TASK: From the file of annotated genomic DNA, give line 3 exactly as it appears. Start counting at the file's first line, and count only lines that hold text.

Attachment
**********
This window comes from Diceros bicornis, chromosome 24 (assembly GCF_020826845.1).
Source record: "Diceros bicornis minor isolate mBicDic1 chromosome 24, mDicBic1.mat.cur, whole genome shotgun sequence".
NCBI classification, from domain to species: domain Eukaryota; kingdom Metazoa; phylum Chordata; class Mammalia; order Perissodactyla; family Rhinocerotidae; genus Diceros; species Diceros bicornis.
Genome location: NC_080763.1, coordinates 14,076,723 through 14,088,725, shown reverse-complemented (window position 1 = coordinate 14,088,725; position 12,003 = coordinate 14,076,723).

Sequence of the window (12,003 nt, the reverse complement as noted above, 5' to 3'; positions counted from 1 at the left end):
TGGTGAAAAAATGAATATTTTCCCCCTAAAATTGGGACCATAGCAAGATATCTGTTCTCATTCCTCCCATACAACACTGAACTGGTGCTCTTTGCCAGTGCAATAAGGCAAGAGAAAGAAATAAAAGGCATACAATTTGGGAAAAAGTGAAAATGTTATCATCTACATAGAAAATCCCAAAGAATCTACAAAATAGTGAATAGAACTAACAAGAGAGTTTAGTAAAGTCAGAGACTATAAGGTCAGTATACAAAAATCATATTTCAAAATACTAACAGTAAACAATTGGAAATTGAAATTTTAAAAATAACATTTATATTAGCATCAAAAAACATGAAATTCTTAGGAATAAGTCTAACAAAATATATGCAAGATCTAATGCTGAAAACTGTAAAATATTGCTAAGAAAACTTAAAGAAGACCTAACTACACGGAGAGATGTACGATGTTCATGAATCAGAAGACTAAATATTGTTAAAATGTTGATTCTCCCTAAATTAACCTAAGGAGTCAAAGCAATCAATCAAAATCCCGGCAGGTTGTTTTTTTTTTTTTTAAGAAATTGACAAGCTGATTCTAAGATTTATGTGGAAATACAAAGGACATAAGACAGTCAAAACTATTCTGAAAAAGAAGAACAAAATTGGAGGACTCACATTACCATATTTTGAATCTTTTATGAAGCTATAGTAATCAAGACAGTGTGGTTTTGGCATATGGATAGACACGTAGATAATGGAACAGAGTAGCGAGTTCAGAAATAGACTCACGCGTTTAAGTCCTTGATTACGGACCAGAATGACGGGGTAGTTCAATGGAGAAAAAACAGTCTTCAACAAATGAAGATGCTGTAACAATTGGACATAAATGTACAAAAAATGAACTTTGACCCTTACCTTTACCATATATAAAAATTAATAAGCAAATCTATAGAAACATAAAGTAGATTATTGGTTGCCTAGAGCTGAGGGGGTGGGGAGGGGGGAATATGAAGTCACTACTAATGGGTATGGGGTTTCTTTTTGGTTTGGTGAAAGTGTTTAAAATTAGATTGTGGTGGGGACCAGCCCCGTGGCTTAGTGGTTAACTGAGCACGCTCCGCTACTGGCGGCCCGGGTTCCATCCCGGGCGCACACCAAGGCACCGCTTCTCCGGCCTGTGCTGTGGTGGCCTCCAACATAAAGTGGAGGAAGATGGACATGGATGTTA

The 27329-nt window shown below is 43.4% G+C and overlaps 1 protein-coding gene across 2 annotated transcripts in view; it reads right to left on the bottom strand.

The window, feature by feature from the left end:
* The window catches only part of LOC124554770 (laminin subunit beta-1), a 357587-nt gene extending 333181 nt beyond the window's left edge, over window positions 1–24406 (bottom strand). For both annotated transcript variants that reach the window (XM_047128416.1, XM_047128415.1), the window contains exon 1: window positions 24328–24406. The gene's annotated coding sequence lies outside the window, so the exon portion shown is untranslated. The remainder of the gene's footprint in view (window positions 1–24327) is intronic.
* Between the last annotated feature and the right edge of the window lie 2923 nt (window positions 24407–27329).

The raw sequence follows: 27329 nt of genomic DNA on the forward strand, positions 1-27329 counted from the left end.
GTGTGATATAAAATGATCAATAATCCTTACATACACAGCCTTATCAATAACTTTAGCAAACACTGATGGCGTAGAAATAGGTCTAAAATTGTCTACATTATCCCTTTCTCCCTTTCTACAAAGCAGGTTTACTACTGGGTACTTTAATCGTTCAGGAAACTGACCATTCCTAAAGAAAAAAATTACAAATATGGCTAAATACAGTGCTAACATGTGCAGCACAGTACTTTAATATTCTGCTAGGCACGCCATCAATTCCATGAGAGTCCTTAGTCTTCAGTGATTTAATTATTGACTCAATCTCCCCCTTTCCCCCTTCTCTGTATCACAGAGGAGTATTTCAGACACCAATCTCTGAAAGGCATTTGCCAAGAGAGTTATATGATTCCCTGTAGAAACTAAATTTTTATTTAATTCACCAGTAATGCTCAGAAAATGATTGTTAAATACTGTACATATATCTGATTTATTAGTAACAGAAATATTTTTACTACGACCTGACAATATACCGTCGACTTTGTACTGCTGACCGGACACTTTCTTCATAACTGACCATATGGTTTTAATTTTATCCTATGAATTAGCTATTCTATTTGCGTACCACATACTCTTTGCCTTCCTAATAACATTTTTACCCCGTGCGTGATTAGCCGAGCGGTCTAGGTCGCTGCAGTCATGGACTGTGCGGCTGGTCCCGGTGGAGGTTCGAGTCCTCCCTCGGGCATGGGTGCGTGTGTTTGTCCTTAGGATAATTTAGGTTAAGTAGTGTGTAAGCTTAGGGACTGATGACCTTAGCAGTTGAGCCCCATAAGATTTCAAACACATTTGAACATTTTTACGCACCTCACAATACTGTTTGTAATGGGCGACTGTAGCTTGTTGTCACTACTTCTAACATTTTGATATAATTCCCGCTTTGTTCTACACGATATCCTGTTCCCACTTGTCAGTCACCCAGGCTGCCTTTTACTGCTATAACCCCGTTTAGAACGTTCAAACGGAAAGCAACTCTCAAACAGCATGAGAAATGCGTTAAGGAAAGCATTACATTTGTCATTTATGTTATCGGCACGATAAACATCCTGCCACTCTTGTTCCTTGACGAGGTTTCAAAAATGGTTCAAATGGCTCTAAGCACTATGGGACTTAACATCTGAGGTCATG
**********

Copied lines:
NCBI classification, from domain to species: domain Eukaryota; kingdom Metazoa; phylum Chordata; class Mammalia; order Perissodactyla; family Rhinocerotidae; genus Diceros; species Diceros bicornis.